How do we determine which juicer is truly the best? After thoroughly researching and comparing over 50 models, we bought the latest and greatest models to test side-by-side and find out which one truly rules them all. We spent over 60 hours testing these products, conducting over 15 different tests to judge and score the performance of each product. We split our testing process into five different metrics, each weighted based on their significance to the overall score. These metrics are Juice Quality, Hard Produce, Soft Produce, Leafy Greens, and Cleaning, with the exact testing and scoring procedures for each set of tests outlined below. For more information on what to look for when buying a new juicer or on juicing in general, take a look at our comprehensive juicer Buying Advice article, or for more information on how specific products performed, check out our comprehensive head-to-head juicer review.
Our first and foremost metric, Juice Quality, is the most important one of our entire testing process and takes credit for 25% of the total score. Producing high-quality, freshly-squeezed juice is the primary reason that you would even get one of these products in the first place, easily cementing this metric's position as the most important. To test this, we selected three juice recipes to use as challenges for each juicer.
The first recipe that we tested with was a beet juice concoction that included apples, beets, carrots, celery, cucumber, and ginger root. We then judged the texture, taste, and thickness of each drink to determine scores. For evaluating the texture, we essentially looked at how much pulp made it into the juice, whether the drink was smooth or chunky. We had a panel taste the drink and award points based on their preferences, then aggregated the results. For thickness, we again had a panel taste each drink, looking for the perfect balance between a watery blend and a high-viscosity blend that more closely resembled a smoothie.
Our second test was with a Romaine, Apple, and Orange juice recipe. This recipe consisted of Granny Smith apples, celery, cucumber, romaine lettuce, and peeled oranges. We again had our panel rate the taste, texture, and thickness of each drink, similar to beet juice.
Our final test for this metric was a recipe called "Sunset Blend" that consisted of apple, beets, carrots, orange, and sweet potatoes. We judged this third mixture the same as the first, with each of these three juices contributing equally to the overall score.
Our next metric, Soft Produce, assessed the yield when juicing soft produce, as well as some basic quality assessments, for each juicer. This metric accounts for 20% of the total score and is based on a quartet of tests.
For the first two tests of this metric, we used cucumbers and apples as sample soft produce. We weighed the produce before and the juice after to determine yield, as well as noting the amount of pulp in the juice, the foam, color, rate of separation and temperature. We were looking for low pulp, little to no foam, a color that was representative of what was being juiced, whether or not the juice rapidly separated, and juice that had not been heated up excessively.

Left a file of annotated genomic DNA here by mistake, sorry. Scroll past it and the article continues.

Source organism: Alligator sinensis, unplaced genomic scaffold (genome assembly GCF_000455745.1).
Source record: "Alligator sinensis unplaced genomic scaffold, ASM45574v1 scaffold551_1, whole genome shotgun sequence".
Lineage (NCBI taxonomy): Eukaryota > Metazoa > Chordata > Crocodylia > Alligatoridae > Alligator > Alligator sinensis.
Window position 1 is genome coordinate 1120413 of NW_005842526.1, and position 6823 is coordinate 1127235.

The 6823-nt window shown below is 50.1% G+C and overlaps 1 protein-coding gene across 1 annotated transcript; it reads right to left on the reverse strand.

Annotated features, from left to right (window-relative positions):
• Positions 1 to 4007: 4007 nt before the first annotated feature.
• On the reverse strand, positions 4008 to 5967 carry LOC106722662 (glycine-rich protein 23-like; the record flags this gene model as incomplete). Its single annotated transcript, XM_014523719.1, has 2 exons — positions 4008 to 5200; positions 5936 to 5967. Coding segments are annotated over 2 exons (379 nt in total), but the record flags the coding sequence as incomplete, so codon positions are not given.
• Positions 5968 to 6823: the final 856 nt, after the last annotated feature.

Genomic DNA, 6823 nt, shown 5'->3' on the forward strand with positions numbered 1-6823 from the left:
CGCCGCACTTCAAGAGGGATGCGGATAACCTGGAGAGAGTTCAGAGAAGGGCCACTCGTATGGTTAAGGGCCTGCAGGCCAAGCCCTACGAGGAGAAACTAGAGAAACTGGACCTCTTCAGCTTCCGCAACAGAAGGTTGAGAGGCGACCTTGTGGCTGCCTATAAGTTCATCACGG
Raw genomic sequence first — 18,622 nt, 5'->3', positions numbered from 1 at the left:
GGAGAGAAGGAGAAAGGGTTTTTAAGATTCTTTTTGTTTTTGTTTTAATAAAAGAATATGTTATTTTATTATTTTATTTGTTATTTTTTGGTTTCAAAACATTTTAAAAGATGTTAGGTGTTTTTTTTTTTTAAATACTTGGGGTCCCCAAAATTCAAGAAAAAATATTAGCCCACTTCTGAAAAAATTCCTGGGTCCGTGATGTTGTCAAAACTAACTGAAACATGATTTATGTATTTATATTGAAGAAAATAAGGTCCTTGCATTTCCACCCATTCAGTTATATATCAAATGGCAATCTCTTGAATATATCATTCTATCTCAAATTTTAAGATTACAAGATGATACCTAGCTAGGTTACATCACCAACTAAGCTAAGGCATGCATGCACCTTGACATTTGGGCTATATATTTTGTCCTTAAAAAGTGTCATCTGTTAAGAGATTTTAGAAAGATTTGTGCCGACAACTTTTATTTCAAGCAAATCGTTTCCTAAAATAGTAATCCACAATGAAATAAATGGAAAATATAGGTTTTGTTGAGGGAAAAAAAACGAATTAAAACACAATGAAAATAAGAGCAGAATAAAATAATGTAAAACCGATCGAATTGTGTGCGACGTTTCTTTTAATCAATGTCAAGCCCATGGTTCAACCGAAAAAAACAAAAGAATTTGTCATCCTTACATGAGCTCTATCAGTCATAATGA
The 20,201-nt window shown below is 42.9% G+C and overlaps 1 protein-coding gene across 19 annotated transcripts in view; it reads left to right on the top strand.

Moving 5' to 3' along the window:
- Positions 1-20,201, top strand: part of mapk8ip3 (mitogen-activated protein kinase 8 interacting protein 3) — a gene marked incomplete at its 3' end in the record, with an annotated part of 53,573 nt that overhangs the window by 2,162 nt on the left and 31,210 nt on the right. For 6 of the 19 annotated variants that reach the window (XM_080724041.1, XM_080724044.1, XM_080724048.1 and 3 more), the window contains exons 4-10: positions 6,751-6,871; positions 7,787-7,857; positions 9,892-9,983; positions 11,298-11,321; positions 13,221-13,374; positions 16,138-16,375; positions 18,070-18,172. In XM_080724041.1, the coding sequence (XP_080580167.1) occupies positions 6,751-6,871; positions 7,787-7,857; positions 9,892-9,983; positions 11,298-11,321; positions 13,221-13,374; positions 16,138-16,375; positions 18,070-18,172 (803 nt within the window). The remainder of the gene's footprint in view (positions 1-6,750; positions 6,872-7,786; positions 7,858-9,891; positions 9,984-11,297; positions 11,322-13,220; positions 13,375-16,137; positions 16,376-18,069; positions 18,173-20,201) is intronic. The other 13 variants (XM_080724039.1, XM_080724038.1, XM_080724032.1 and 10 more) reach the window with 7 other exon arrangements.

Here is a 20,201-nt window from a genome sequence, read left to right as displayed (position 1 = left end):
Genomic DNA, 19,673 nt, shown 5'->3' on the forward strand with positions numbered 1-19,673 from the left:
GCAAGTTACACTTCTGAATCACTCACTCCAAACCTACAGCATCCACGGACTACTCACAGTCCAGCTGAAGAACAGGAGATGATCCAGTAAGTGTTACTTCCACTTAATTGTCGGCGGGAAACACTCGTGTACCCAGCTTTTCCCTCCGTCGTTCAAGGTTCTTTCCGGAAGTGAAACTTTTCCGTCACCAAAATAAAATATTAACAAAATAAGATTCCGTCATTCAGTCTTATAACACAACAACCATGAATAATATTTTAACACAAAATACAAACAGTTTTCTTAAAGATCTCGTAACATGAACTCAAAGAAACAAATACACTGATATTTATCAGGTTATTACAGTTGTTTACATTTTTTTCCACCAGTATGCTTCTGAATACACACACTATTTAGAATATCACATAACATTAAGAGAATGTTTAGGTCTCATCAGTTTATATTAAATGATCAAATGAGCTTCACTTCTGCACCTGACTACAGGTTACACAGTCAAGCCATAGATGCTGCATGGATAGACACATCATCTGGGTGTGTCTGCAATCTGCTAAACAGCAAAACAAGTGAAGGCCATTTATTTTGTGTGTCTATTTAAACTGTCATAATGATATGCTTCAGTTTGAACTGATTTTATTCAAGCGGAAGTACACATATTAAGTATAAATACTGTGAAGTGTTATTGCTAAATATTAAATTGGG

We conducted the same set of tests for both celery and oranges, judging each juicer on the same standards.
Similar to our Soft Produce metric, our Hard Produce metric also accounts for 20% of the total score. We used a trio of tests to rank and score each product, finding some stark differences when it came to performance.
First, we looked at juicing carrots. We weighed the produce before and then weighed the finished product to score the percentage yield, as well as judging the amount of pulp, foam, and the rate of separation of the finished product, just like the Soft Produce metric.
We did the exact same test with both beets and sweet potatoes.
Establishing a trend, our Leafy Greens metric is again responsible for 20% of the total score. Similar to Hard Produce, we again used three different tests to determine the score for each product.
To start off, we calculated the juice yield for each appliance with spinach. Again, we also noted if the juice separated quickly, the color, if there was an excess of foam produced, and the amount of pulp in the finished product.
We again repeated the same assessment with curly-leaf kale and wheatgrass.
For our final metric, we evaluated how much work it took to clean out each product at the conclusion of your juicing. While this metric only accounts for the remaining 15% of the score, the difficulty in cleaning each product can make or break your juicing experience.
After all of the previous tests, we had cleaned each juicer many times and used that experience to score each product for this metric. We individually scored the difficulty in cleaning the discs (if applicable!), the filter, food pusher, lid, strainer bowl, pulp container, and the juice cup, as well as rating the relative effectiveness of the included cleaning tool.
We also noted if there were any components that are dishwasher safe.
Hopefully, you have found this article to be illuminating and better understand what we did to test each of these kitchen appliances. For the results of how each product did, take a look at the comprehensive review here!